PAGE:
Starting with the original also means you have got extra re-play value if you decide to give it another go down the line.

If you’ve played the original before and fancy trying out the DC, then why not give it a try. If you’ve played both then I guess you already know which one you’ll be playing.
The choice is entirely yours and while I’m keen we all voice opinions about the differences, please be careful not to spoiler anything for those new to the game or the DC and also keep any criticism to the game itself, rather than the personal choice anyone might make on which to play here.

Buying the Game

There is a pretty important difference between the Steam and Gog versions

The steam version is just the DC whereas the Gog version includes the original and the DC together (sold just as the DC version though).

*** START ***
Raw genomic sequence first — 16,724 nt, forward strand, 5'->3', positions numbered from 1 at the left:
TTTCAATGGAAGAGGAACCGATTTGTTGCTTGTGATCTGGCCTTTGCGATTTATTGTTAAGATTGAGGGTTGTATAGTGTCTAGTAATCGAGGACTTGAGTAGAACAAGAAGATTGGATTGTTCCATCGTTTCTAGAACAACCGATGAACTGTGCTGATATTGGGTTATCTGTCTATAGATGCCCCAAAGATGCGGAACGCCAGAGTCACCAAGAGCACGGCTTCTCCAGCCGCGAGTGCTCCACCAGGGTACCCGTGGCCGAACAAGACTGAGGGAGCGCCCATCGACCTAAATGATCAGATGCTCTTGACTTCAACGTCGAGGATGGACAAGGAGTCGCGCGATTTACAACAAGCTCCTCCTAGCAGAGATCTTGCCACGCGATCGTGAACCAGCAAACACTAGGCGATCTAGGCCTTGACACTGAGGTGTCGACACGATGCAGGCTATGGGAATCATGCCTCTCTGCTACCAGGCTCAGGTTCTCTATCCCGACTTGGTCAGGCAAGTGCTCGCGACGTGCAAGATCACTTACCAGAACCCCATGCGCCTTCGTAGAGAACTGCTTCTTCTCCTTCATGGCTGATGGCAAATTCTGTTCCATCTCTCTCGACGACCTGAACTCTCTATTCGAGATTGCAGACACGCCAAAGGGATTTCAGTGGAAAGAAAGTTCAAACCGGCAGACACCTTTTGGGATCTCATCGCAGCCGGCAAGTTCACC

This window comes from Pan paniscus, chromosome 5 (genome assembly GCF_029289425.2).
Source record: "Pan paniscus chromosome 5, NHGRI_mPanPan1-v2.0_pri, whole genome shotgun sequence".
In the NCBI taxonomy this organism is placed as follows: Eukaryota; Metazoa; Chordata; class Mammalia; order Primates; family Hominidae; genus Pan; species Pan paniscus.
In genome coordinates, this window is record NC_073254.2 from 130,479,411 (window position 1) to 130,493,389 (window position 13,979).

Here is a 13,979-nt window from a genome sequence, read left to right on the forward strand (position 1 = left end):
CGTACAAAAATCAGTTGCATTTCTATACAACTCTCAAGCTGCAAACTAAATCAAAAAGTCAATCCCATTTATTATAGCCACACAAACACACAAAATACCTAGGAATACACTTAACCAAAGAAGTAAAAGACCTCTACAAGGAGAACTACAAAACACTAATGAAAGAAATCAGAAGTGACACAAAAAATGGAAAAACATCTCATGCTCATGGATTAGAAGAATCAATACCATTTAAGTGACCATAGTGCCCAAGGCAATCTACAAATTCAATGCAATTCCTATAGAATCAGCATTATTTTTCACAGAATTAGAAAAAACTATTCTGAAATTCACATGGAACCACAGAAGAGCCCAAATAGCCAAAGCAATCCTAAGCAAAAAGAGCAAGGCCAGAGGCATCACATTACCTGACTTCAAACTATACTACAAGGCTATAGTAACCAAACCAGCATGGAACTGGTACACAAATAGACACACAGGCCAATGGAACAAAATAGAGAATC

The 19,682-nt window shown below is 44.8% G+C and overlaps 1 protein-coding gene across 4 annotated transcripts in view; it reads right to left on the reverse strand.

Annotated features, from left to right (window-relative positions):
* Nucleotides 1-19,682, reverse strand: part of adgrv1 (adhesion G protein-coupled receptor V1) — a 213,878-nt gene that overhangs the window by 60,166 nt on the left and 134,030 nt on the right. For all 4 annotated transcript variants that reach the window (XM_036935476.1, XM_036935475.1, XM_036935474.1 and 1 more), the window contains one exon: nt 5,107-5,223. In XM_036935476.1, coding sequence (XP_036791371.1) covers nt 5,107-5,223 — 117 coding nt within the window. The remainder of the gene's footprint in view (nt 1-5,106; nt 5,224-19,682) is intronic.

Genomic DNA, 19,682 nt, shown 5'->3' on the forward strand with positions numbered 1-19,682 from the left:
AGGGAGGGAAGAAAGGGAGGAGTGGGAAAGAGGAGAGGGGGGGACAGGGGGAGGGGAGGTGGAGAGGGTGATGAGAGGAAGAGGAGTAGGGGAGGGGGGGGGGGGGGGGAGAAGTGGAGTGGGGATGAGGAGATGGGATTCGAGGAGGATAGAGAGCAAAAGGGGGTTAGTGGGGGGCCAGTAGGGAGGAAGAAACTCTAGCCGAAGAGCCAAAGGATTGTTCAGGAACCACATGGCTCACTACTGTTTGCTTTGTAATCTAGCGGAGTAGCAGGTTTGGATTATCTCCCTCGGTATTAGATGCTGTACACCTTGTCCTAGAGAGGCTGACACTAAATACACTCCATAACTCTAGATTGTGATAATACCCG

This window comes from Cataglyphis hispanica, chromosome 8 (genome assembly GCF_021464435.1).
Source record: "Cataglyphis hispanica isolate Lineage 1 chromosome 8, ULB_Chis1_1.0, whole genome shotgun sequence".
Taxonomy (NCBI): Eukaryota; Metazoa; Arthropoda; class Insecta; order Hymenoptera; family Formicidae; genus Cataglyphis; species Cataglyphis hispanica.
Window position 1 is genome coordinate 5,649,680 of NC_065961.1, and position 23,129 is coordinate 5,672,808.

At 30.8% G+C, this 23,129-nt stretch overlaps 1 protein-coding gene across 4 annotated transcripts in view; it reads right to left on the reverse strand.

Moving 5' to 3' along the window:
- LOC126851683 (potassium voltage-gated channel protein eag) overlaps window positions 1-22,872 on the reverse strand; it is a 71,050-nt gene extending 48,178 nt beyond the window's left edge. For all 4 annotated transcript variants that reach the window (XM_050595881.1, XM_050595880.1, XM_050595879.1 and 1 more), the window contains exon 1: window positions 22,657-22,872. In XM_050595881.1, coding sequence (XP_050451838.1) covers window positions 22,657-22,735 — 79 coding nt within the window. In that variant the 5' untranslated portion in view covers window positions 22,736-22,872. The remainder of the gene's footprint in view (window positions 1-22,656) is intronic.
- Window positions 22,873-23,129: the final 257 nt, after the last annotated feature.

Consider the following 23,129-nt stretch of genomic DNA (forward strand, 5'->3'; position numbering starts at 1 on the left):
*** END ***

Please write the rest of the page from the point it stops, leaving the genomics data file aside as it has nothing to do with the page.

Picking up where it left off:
AS FAR AS I AM AWARE, THE ONLY WAY TO PLAY THE ORIGINAL NOW IS BUYING VIA GOG OR HAVING THE ORIGINAL CD VERSION. Corrections to this are very welcome!

     

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So what now/next?

OK, so formalities out of the way, how is this going to work? We’ll break the playthrough down into 3 or maybe 4 sections, depending on the pace and also how many people choose the DC I suspect, as that is a longer game. You will therefore have a set period of time (maybe a week, maybe 2 weeks) to playthrough the game up to our stopping point, which will be given at the start of each section.

For the moment though, let’s just focus on getting games purchased and installed. As I said above, don’t forget to go Gog rather than Steam if you want the choice of original vs DC.